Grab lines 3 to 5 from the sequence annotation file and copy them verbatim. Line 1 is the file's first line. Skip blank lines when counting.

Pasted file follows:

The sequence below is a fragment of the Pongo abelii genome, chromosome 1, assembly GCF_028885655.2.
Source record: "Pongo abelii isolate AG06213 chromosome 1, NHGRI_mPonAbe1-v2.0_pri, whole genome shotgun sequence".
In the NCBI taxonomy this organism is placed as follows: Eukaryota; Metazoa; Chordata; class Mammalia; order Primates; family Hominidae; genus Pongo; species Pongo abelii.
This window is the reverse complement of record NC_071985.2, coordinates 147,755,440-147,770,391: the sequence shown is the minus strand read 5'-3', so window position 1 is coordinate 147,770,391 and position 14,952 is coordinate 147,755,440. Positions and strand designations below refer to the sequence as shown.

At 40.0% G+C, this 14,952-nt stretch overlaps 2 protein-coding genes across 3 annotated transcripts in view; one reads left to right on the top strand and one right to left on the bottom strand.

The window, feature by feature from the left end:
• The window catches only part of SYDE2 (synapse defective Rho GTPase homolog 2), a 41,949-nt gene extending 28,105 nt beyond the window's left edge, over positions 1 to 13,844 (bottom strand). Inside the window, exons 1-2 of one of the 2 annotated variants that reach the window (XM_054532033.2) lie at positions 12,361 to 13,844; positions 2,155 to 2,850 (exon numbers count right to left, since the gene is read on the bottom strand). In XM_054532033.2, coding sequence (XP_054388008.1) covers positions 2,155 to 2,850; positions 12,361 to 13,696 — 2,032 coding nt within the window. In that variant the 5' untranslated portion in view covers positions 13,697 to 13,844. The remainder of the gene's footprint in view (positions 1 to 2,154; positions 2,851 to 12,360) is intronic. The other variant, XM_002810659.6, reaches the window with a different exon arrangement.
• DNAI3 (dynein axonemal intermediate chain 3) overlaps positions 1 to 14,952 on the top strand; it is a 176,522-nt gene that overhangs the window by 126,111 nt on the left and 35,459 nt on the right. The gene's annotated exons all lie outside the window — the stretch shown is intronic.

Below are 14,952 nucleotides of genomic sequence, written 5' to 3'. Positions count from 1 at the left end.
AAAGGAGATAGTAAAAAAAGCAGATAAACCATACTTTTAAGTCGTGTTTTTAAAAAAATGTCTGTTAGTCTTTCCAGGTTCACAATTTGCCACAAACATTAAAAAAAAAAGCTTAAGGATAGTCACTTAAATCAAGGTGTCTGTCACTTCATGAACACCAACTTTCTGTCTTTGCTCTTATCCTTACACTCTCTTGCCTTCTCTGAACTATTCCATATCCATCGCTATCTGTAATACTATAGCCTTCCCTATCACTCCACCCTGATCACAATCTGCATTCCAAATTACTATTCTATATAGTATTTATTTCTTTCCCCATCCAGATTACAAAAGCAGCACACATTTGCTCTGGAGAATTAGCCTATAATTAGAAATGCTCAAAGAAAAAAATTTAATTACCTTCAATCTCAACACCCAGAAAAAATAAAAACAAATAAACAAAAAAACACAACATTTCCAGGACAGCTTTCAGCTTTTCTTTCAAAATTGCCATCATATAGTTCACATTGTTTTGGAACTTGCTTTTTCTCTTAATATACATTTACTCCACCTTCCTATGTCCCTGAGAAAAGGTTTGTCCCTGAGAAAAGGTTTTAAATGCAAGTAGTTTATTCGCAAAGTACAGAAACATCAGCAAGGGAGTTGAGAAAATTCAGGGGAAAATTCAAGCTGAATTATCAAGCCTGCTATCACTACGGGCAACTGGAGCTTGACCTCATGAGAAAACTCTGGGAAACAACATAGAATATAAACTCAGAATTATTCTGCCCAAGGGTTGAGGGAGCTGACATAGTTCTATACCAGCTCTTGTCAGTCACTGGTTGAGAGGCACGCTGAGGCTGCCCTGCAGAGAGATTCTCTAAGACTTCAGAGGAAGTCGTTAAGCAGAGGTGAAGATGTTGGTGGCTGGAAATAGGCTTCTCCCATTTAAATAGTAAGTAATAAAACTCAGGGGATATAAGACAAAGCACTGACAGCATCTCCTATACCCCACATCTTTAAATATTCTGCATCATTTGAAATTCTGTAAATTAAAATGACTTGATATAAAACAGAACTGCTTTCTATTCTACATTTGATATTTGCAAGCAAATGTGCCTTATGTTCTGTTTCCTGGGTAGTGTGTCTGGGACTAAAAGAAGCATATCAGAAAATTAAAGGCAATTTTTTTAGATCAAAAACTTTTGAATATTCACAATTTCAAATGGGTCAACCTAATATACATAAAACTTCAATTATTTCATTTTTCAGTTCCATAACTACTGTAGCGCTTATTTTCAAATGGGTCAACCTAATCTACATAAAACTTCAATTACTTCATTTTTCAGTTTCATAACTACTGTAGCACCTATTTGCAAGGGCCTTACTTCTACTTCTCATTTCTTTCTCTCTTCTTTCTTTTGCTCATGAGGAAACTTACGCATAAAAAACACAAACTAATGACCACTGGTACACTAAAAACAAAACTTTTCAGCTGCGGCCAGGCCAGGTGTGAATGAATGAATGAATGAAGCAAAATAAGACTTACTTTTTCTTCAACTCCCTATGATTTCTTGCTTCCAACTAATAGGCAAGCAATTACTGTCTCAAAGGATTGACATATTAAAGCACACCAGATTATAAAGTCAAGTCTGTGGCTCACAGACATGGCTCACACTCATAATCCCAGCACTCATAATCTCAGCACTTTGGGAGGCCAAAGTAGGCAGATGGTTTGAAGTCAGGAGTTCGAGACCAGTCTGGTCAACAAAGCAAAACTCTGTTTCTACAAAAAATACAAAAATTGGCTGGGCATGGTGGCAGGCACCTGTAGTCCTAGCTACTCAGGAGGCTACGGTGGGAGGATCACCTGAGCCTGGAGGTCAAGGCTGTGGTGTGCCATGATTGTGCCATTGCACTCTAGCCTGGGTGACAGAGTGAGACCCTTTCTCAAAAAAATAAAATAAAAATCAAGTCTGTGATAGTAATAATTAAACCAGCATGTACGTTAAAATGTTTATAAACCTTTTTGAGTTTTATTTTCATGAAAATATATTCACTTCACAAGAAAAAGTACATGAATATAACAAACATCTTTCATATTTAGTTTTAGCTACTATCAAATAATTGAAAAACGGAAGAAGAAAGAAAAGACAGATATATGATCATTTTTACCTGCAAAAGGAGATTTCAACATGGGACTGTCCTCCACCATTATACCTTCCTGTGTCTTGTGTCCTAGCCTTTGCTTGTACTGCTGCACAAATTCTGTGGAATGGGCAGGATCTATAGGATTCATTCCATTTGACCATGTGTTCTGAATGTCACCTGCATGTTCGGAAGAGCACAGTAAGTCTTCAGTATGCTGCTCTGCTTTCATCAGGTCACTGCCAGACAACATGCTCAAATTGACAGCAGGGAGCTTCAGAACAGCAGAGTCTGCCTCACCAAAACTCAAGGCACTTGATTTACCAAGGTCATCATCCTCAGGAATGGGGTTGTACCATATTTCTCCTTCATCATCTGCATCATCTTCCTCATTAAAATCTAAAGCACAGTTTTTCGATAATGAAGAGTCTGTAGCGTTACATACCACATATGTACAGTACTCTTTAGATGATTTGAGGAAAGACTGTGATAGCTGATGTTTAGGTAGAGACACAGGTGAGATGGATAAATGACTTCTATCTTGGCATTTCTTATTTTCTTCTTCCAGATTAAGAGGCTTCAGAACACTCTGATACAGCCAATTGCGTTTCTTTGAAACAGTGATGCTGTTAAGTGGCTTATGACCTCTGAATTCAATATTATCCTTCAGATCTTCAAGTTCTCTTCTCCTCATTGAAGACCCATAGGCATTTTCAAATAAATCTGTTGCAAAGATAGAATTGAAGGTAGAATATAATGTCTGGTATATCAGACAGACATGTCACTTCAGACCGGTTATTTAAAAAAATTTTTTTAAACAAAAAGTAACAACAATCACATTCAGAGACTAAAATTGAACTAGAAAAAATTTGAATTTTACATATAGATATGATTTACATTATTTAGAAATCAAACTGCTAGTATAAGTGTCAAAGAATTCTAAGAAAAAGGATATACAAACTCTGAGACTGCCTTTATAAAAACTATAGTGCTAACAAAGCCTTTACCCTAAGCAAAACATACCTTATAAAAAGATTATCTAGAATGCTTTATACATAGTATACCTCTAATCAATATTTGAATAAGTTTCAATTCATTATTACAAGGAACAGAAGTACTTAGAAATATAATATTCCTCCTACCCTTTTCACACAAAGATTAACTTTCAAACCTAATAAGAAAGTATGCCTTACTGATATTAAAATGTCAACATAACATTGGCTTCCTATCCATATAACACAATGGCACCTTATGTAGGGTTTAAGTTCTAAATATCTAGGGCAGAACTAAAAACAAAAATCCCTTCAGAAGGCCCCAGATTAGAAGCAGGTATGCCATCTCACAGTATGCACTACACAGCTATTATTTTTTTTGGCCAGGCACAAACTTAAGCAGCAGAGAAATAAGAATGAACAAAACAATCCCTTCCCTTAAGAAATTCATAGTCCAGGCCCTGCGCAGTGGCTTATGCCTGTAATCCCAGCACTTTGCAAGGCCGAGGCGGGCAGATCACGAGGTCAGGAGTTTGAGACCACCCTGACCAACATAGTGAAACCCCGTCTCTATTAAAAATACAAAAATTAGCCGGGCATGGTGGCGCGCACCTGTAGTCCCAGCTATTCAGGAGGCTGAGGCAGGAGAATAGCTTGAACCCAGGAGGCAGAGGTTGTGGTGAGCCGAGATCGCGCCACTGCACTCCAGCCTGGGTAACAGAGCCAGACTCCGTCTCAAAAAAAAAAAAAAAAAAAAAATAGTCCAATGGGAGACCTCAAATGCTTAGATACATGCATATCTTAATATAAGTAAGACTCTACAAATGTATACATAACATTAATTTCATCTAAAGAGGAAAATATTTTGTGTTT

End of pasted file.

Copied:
In the NCBI taxonomy this organism is placed as follows: Eukaryota; Metazoa; Chordata; class Mammalia; order Primates; family Hominidae; genus Pongo; species Pongo abelii.
This window is the reverse complement of record NC_071985.2, coordinates 147,755,440-147,770,391: the sequence shown is the minus strand read 5'-3', so window position 1 is coordinate 147,770,391 and position 14,952 is coordinate 147,755,440. Positions and strand designations below refer to the sequence as shown.

At 40.0% G+C, this 14,952-nt stretch overlaps 2 protein-coding genes across 3 annotated transcripts in view; one reads left to right on the top strand and one right to left on the bottom strand.